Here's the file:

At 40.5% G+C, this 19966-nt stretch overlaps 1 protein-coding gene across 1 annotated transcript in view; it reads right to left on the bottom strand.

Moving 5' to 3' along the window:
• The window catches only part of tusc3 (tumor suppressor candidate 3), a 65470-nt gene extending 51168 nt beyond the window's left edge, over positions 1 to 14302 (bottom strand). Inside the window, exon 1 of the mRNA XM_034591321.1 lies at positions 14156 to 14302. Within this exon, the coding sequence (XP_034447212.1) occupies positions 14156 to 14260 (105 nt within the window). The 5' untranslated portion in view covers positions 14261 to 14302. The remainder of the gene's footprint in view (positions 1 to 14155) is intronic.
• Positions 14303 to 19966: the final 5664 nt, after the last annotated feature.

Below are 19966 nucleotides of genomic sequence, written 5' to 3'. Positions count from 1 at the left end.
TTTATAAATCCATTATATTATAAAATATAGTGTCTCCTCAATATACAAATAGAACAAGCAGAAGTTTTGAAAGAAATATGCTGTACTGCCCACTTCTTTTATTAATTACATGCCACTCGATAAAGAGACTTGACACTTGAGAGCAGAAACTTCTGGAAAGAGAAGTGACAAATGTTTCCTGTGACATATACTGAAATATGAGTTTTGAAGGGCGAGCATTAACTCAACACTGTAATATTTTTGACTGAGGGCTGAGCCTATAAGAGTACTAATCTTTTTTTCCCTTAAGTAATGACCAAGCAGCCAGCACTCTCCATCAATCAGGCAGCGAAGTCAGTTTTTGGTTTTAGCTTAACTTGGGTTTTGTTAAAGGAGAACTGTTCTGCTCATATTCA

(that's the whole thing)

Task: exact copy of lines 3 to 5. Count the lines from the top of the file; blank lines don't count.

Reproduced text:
• The window catches only part of tusc3 (tumor suppressor candidate 3), a 65470-nt gene extending 51168 nt beyond the window's left edge, over positions 1 to 14302 (bottom strand). Inside the window, exon 1 of the mRNA XM_034591321.1 lies at positions 14156 to 14302. Within this exon, the coding sequence (XP_034447212.1) occupies positions 14156 to 14260 (105 nt within the window). The 5' untranslated portion in view covers positions 14261 to 14302. The remainder of the gene's footprint in view (positions 1 to 14155) is intronic.
• Positions 14303 to 19966: the final 5664 nt, after the last annotated feature.

Below are 19966 nucleotides of genomic sequence, written 5' to 3'. Positions count from 1 at the left end.